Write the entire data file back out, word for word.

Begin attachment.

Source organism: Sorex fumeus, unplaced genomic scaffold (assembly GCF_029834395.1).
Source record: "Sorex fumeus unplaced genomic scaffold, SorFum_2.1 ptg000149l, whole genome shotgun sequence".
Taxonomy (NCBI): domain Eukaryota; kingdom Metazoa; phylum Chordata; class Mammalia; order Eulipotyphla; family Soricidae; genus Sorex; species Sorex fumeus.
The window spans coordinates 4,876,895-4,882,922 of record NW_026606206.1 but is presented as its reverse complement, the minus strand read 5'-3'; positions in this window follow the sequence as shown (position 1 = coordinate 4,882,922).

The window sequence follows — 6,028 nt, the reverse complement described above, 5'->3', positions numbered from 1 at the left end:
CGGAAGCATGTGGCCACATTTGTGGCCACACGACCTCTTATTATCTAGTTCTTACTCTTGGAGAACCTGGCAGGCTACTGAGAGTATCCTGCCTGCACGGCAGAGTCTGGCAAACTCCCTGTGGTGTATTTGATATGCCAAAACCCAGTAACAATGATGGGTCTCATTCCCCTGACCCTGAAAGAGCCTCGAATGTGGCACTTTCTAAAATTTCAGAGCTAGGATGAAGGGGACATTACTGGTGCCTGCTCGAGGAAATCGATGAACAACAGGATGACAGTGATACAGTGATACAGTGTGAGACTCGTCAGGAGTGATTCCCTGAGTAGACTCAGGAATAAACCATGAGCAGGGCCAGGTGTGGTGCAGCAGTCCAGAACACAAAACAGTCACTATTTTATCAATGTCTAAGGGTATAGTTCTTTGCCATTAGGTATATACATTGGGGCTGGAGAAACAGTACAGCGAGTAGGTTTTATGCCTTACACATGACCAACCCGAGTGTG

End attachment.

Source organism: Sorex fumeus, unplaced genomic scaffold (assembly GCF_029834395.1).
Source record: "Sorex fumeus unplaced genomic scaffold, SorFum_2.1 ptg000149l, whole genome shotgun sequence".
Taxonomy (NCBI): domain Eukaryota; kingdom Metazoa; phylum Chordata; class Mammalia; order Eulipotyphla; family Soricidae; genus Sorex; species Sorex fumeus.
The window spans coordinates 4,876,895-4,882,922 of record NW_026606206.1 but is presented as its reverse complement, the minus strand read 5'-3'; positions in this window follow the sequence as shown (position 1 = coordinate 4,882,922).

The window sequence follows — 6,028 nt, the reverse complement described above, 5'->3', positions numbered from 1 at the left end:
CGGAAGCATGTGGCCACATTTGTGGCCACACGACCTCTTATTATCTAGTTCTTACTCTTGGAGAACCTGGCAGGCTACTGAGAGTATCCTGCCTGCACGGCAGAGTCTGGCAAACTCCCTGTGGTGTATTTGATATGCCAAAACCCAGTAACAATGATGGGTCTCATTCCCCTGACCCTGAAAGAGCCTCGAATGTGGCACTTTCTAAAATTTCAGAGCTAGGATGAAGGGGACATTACTGGTGCCTGCTCGAGGAAATCGATGAACAACAGGATGACAGTGATACAGTGATACAGTGTGAGACTCGTCAGGAGTGATTCCCTGAGTAGACTCAGGAATAAACCATGAGCAGGGCCAGGTGTGGTGCAGCAGTCCAGAACACAAAACAGTCACTATTTTATCAATGTCTAAGGGTATAGTTCTTTGCCATTAGGTATATACATTGGGGCTGGAGAAACAGTACAGCGAGTAGGTTTTATGCCTTACACATGACCAACCCGAGTGTG